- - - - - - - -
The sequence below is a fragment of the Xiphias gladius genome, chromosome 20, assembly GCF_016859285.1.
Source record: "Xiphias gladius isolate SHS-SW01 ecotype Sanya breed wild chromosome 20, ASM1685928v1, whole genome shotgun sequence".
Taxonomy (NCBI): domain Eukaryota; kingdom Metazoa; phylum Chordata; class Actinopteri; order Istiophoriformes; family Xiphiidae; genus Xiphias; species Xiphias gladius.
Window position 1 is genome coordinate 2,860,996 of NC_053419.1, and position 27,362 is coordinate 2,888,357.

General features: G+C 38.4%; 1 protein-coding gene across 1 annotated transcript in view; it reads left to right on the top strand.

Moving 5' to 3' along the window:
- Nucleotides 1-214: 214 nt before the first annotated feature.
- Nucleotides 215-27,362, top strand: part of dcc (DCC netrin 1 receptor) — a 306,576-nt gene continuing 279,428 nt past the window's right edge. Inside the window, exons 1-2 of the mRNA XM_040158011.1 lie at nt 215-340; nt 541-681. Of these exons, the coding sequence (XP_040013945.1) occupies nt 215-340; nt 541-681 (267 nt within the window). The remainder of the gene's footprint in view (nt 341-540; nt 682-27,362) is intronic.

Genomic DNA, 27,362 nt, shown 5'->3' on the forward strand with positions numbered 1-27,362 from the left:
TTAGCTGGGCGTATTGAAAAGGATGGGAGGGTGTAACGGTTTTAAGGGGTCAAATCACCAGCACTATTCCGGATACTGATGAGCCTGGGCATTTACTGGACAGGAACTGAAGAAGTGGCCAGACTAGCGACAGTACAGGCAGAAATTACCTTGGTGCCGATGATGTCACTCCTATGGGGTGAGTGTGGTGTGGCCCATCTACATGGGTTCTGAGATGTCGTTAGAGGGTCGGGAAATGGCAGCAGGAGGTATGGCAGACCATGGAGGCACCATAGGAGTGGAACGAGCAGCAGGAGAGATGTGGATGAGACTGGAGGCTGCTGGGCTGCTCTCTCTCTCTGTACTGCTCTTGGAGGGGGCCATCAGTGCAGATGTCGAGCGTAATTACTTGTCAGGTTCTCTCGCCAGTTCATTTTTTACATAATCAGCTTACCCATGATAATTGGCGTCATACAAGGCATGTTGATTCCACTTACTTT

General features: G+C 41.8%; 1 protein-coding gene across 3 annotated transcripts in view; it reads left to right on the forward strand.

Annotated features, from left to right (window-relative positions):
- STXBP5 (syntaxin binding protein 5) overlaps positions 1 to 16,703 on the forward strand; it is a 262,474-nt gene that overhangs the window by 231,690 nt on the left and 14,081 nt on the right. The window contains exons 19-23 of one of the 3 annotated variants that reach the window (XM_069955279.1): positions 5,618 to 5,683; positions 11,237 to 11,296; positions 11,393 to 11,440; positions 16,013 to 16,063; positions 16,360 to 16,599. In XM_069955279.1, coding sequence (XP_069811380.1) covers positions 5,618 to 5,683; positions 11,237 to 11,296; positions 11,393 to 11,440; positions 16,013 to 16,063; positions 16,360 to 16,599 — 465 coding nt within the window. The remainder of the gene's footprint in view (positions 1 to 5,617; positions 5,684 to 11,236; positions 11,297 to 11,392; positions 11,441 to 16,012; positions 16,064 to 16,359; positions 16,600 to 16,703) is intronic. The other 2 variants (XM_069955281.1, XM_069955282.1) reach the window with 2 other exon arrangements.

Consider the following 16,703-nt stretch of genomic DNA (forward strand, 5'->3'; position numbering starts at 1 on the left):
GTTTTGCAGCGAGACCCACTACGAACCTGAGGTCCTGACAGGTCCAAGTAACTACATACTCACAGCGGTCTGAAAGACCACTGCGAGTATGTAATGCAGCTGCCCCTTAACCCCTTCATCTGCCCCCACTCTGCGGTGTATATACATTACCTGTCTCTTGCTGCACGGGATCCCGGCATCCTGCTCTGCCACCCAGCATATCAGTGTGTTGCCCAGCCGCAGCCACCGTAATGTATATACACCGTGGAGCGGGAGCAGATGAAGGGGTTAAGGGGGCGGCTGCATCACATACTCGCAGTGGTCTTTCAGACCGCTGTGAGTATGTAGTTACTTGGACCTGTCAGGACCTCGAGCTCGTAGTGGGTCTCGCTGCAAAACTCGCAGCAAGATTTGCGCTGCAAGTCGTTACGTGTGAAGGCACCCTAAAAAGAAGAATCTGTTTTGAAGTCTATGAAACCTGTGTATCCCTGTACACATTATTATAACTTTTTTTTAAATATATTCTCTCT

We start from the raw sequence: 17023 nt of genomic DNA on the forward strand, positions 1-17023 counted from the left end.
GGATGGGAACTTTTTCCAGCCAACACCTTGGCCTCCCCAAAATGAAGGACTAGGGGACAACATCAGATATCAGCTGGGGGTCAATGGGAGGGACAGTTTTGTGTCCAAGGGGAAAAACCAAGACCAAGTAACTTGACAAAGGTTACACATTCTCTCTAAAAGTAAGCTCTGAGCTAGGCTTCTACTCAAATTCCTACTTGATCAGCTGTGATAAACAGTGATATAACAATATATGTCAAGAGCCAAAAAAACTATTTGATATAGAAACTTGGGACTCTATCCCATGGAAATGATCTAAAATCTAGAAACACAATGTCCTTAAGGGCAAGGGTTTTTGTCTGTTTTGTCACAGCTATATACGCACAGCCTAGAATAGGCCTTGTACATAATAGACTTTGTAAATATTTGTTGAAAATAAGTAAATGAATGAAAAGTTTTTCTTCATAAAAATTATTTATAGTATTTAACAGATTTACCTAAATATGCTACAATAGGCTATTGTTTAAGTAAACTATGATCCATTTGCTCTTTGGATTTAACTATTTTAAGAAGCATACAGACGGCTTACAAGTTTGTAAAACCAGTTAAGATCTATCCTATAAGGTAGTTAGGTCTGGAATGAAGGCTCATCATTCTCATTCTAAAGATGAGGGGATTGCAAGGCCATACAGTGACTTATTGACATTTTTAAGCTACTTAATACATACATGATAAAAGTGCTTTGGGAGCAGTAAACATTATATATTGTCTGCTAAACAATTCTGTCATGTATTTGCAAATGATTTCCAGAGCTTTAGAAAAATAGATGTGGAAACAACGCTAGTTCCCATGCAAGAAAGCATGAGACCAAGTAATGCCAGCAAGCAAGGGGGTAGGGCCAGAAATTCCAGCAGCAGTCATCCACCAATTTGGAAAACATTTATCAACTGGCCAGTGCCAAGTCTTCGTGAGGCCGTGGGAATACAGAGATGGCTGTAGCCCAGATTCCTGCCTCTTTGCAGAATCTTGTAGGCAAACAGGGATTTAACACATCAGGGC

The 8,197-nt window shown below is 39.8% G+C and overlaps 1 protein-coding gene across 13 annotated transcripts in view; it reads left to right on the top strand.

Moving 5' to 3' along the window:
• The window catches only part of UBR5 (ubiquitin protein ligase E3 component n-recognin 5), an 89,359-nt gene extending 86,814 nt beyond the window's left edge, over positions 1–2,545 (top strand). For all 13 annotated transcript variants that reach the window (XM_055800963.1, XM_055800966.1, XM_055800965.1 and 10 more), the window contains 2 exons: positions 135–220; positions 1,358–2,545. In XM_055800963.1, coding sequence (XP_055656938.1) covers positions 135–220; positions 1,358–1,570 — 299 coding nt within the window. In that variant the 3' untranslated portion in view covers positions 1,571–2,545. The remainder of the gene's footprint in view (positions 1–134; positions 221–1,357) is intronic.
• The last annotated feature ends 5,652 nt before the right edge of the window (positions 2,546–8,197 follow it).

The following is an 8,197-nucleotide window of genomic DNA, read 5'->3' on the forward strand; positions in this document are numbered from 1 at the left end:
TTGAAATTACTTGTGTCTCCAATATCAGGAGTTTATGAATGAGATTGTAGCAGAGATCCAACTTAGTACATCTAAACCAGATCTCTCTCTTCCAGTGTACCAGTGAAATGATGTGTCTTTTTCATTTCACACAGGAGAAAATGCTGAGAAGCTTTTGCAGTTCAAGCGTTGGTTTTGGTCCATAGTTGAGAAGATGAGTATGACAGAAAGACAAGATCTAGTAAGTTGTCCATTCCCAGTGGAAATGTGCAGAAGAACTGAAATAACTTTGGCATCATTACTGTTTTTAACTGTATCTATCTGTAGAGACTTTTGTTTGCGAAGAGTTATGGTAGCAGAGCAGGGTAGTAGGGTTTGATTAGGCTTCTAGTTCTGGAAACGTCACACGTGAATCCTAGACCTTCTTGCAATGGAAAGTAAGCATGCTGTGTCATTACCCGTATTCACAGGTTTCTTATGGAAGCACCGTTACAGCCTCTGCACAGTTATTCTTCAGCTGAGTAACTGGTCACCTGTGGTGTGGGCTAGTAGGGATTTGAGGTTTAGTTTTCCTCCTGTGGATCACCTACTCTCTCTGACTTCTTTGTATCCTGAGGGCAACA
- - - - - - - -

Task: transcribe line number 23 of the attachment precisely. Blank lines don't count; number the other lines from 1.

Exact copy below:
TTGAAATTACTTGTGTCTCCAATATCAGGAGTTTATGAATGAGATTGTAGCAGAGATCCAACTTAGTACATCTAAACCAGATCTCTCTCTTCCAGTGTACCAGTGAAATGATGTGTCTTTTTCATTTCACACAGGAGAAAATGCTGAGAAGCTTTTGCAGTTCAAGCGTTGGTTTTGGTCCATAGTTGAGAAGATGAGTATGACAGAAAGACAAGATCTAGTAAGTTGTCCATTCCCAGTGGAAATGTGCAGAAGAACTGAAATAACTTTGGCATCATTACTGTTTTTAACTGTATCTATCTGTAGAGACTTTTGTTTGCGAAGAGTTATGGTAGCAGAGCAGGGTAGTAGGGTTTGATTAGGCTTCTAGTTCTGGAAACGTCACACGTGAATCCTAGACCTTCTTGCAATGGAAAGTAAGCATGCTGTGTCATTACCCGTATTCACAGGTTTCTTATGGAAGCACCGTTACAGCCTCTGCACAGTTATTCTTCAGCTGAGTAACTGGTCACCTGTGGTGTGGGCTAGTAGGGATTTGAGGTTTAGTTTTCCTCCTGTGGATCACCTACTCTCTCTGACTTCTTTGTATCCTGAGGGCAACA